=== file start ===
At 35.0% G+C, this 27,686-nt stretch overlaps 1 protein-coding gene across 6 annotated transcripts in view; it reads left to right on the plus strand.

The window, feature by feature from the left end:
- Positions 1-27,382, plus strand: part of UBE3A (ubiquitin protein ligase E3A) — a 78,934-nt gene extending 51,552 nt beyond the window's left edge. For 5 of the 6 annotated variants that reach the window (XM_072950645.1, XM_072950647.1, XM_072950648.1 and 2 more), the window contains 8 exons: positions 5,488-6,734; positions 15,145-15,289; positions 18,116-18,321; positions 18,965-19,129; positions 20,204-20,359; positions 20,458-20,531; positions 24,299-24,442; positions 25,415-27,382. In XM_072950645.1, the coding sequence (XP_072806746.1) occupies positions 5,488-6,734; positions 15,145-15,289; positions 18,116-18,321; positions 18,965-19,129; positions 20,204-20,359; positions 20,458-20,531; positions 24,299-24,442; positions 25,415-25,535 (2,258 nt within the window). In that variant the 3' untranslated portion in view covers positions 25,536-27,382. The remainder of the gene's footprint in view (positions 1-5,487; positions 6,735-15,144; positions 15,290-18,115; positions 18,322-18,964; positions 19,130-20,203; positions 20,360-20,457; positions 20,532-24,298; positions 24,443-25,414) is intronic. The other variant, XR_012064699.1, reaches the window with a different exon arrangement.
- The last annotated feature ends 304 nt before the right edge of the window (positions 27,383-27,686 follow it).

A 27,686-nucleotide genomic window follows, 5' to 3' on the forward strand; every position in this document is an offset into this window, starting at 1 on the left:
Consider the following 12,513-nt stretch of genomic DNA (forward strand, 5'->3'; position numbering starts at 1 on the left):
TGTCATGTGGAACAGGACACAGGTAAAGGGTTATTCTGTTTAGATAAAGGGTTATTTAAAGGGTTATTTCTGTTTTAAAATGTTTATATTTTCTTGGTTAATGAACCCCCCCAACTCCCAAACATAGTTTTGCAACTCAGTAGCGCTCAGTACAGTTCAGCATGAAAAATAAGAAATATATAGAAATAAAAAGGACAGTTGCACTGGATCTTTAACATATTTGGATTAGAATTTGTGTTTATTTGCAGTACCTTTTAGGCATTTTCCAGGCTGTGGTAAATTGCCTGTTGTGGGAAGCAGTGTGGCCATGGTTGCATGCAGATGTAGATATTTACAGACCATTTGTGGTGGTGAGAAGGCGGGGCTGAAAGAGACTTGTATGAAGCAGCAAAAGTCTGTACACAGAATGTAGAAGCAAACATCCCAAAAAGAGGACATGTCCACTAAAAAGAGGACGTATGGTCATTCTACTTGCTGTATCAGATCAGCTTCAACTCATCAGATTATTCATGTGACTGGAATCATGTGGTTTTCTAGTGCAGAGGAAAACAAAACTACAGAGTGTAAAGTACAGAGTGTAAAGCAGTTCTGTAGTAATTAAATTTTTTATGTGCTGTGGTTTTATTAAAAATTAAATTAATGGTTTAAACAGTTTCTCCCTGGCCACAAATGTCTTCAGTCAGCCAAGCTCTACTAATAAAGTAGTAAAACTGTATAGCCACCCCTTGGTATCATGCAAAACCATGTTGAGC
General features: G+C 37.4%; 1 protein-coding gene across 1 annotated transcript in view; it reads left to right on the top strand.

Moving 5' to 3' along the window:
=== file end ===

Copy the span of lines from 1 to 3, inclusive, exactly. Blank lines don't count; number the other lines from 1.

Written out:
At 35.0% G+C, this 27,686-nt stretch overlaps 1 protein-coding gene across 6 annotated transcripts in view; it reads left to right on the plus strand.

The window, feature by feature from the left end:
- Positions 1-27,382, plus strand: part of UBE3A (ubiquitin protein ligase E3A) — a 78,934-nt gene extending 51,552 nt beyond the window's left edge. For 5 of the 6 annotated variants that reach the window (XM_072950645.1, XM_072950647.1, XM_072950648.1 and 2 more), the window contains 8 exons: positions 5,488-6,734; positions 15,145-15,289; positions 18,116-18,321; positions 18,965-19,129; positions 20,204-20,359; positions 20,458-20,531; positions 24,299-24,442; positions 25,415-27,382. In XM_072950645.1, the coding sequence (XP_072806746.1) occupies positions 5,488-6,734; positions 15,145-15,289; positions 18,116-18,321; positions 18,965-19,129; positions 20,204-20,359; positions 20,458-20,531; positions 24,299-24,442; positions 25,415-25,535 (2,258 nt within the window). In that variant the 3' untranslated portion in view covers positions 25,536-27,382. The remainder of the gene's footprint in view (positions 1-5,487; positions 6,735-15,144; positions 15,290-18,115; positions 18,322-18,964; positions 19,130-20,203; positions 20,360-20,457; positions 20,532-24,298; positions 24,443-25,414) is intronic. The other variant, XR_012064699.1, reaches the window with a different exon arrangement.